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Journal of Comparative Physiology A

, Volume 197, Issue 5, pp 425–433 | Cite as

Hemprich’s long-eared bat (Otonycteris hemprichii) as a predator of scorpions: whispering echolocation, passive gleaning and prey selection

  • Marc Holderied
  • Carmi Korine
  • Thorsten Moritz
Original Paper

Abstract

Over 70% of the droppings of the gleaning bat Otonycteris hemprichii can contain scorpion fragments. Yet, some scorpions found in its desert habitat possess venom of the highest known toxicity, rendering them a very dangerous prey. In this study, we describe how O. hemprichii catches and handles scorpions, quantify its flight and echolocation behaviour in the field, investigate what sensory modality it uses to detect scorpions, and test whether it selects scorpions according to their size or toxicity. We confirmed that O. hemprichi is a whispering bat (approx. 80 dB peSPL) with short, multi-harmonic calls. In a flight room we also confirmed that O. hemprichii detects scorpions by their walking noises. Amplitudes of such noises were measured and they reach the flying bat at or below the level of echoes of the loess substrate. Bats dropped straight onto moving scorpions and were stung frequently even straight in their face. Stings did not change the bats’ behaviour and caused no signs of poisoning. Scorpions were eaten including poison gland and stinger. Bats showed no preference neither for any of the scorpion species nor their size suggesting they are generalist predators with regard to scorpions.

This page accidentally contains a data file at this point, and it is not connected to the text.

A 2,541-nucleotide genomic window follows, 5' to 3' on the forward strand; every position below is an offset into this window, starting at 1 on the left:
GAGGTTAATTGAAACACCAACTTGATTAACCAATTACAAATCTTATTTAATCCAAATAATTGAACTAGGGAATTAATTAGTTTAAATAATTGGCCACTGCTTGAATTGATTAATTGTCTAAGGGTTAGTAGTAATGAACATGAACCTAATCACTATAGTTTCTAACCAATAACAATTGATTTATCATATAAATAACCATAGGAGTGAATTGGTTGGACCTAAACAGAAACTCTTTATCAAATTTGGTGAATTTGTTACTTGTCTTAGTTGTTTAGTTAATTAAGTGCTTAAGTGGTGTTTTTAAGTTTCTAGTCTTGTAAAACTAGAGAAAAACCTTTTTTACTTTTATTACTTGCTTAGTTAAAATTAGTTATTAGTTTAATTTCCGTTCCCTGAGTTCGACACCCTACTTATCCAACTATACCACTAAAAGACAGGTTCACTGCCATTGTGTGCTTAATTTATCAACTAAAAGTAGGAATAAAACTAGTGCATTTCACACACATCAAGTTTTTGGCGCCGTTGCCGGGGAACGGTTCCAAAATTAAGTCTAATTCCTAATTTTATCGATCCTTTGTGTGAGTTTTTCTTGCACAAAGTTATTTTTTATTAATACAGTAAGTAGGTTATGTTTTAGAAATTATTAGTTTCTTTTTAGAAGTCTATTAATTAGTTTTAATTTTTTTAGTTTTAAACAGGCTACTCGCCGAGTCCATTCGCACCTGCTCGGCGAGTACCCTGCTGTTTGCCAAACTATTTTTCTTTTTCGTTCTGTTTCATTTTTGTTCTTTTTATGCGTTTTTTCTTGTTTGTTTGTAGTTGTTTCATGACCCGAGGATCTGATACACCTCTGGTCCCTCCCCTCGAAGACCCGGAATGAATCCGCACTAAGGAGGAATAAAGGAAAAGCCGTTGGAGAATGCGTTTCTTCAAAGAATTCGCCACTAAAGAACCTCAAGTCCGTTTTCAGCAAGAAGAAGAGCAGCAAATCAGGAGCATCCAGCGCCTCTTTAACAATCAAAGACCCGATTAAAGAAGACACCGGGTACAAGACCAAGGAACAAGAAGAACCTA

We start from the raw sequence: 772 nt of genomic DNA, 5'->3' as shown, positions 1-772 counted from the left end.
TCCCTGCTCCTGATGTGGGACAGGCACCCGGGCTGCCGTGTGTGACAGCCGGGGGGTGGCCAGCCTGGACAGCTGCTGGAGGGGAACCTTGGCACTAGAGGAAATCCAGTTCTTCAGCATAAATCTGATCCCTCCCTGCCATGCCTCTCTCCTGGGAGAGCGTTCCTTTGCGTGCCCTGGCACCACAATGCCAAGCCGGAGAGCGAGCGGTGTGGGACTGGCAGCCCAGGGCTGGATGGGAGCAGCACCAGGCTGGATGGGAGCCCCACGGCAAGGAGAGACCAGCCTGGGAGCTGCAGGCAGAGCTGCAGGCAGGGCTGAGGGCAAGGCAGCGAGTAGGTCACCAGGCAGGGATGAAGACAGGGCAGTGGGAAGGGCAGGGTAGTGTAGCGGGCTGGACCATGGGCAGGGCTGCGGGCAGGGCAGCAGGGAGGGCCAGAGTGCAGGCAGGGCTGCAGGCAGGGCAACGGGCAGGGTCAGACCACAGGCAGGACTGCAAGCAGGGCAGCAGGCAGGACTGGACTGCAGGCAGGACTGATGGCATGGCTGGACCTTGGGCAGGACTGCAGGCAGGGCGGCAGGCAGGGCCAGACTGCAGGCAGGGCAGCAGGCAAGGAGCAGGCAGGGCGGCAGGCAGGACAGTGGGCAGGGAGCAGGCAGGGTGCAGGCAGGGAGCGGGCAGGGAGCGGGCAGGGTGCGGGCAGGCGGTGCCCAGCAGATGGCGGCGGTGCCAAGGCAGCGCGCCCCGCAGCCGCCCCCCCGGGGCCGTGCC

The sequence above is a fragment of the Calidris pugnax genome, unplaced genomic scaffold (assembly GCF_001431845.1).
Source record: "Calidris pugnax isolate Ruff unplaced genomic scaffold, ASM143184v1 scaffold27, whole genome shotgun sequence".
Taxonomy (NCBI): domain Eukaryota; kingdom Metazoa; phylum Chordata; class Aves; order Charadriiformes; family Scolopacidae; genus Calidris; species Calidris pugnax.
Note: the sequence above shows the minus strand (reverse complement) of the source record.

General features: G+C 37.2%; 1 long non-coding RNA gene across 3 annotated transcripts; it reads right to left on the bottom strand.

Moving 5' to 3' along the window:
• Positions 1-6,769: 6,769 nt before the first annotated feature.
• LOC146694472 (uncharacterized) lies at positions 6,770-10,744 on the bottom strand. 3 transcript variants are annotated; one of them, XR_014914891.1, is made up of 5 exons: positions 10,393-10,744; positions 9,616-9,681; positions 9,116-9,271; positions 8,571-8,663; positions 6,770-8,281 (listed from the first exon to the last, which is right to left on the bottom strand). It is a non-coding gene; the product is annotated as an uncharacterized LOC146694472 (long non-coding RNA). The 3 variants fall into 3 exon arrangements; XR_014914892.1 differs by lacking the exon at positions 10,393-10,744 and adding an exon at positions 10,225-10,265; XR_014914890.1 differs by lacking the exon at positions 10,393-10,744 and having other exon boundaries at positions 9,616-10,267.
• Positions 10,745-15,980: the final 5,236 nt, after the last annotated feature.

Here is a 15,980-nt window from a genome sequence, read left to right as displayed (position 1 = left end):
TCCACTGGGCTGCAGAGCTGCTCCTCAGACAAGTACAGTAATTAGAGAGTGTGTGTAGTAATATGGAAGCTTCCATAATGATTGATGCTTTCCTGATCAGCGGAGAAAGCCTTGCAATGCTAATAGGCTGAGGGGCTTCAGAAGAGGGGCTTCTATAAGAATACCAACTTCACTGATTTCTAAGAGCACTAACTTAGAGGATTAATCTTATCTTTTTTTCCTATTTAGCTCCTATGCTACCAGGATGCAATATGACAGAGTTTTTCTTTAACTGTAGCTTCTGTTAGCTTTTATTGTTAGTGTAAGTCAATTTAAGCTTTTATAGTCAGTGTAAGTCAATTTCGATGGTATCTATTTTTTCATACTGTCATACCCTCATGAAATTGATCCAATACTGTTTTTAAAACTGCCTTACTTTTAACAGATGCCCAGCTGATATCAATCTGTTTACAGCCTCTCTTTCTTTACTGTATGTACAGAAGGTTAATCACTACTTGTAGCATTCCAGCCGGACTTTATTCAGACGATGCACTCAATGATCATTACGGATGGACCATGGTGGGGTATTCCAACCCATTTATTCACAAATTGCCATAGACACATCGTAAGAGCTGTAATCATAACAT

Keywords

Scorpion toxicity Echolocation Source level Passive gleaning Desert 

Notes

Acknowledgments

Bats were caught and housed under permission by the Israel Nature and Parks Protection Authority (permit # 13414 2005). We thank the Jacob Blaustein Institutes for Desert Research at BGU for providing the facilities. This is paper number 713 of the MDDE.

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Copyright information

© Springer-Verlag 2010

Authors and Affiliations

  1. 1.School of Biological SciencesUniversity of BristolBristolUK
  2. 2.Mitrani Department of Desert Ecology, Jacob Blaustein Institutes for Desert ResearchBen-Gurion University of the NegevMidreshet Ben-GurionIsrael
  3. 3.Zoologie IIUniversität Erlangen-NürnbergErlangenGermany

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